Victor Tovar, a parent, former teacher and activist of AISD schools, says, “Affordable housing is the biggest reason why kids leave east Austin schools, because they can’t find a place to live.” Reach agrees and says he has found similar results from demographic analysis.

A flyer created by AISD to promote the bond says that the bond can finance AISD schools without an increase in property tax rates, presumably in an effort to swing voters with financial reasons. This is important to the residents of a city where property values increase exponentially.

However, the claim is still misleading. Whether the bond passes or fails, the nominal amount of property taxes are going to continue to increase in Austin where, in the past five years, the average property tax bill residents pay has risen 21 percent. Financing for the bond comes from the expectation that the continual increase in property values and nominal taxes could pay for interest on the bond and eliminate the need for a rate increase.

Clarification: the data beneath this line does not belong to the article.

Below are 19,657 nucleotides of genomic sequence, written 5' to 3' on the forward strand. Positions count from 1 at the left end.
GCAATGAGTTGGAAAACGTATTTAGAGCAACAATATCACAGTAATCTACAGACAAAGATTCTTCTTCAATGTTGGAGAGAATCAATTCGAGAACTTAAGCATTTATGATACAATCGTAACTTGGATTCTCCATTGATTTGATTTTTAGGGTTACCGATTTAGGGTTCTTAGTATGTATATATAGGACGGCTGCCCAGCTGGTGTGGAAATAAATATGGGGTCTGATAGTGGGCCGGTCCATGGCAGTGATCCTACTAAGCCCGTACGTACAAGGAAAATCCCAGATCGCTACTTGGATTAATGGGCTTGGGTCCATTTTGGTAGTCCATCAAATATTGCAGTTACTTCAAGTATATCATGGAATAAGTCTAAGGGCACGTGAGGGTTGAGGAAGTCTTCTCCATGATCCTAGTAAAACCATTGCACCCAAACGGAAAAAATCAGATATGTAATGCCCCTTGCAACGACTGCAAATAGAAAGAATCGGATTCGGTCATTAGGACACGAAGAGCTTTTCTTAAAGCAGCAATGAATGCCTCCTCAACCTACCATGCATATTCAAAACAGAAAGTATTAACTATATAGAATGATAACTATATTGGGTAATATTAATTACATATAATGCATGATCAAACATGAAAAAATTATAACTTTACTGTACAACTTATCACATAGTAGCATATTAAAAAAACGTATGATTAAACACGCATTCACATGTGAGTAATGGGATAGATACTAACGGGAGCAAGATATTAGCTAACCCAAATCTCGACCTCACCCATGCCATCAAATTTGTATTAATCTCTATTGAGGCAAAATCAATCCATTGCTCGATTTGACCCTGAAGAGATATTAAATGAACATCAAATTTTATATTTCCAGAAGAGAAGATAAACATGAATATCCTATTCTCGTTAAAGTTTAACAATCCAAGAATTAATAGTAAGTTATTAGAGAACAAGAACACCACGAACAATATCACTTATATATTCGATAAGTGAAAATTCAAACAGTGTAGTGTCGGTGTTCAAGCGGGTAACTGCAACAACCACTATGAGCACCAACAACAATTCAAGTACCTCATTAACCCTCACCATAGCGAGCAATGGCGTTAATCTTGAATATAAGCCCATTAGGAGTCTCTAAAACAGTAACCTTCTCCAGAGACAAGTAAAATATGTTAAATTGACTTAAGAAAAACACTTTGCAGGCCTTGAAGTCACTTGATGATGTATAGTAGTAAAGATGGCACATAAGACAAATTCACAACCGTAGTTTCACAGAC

Whether the bond passes or fails, AISD can expect more low-income families to leave the city as they cannot pay for increasing nominal property taxes. For those who can still afford to live in the city, President of Greater Austin Black Chamber of Commerce Tam Hawkins says, “People don’t have a problem paying more in taxes, they have a problem with the return of those taxes.”

More and more parents are deciding to take their kids out of AISD’s public schools and put them in charter schools because they are producing better results. “Charter schools say that they are trying to or need to serve low-income students of color who aren’t graduating from high school,” Tovar says. “But what charter schools end up doing is working with kids who don’t have as high of needs, who don’t have behavioral issues. [They’re] creating a fabricated environment where students that are likely to succeed anyways are going to these schools.”

According to Tovar, students with the most need either can’t afford an application or adhere to the charter school’s strict policies. They then return to the public schools, further enabling charter schools to boast about their success.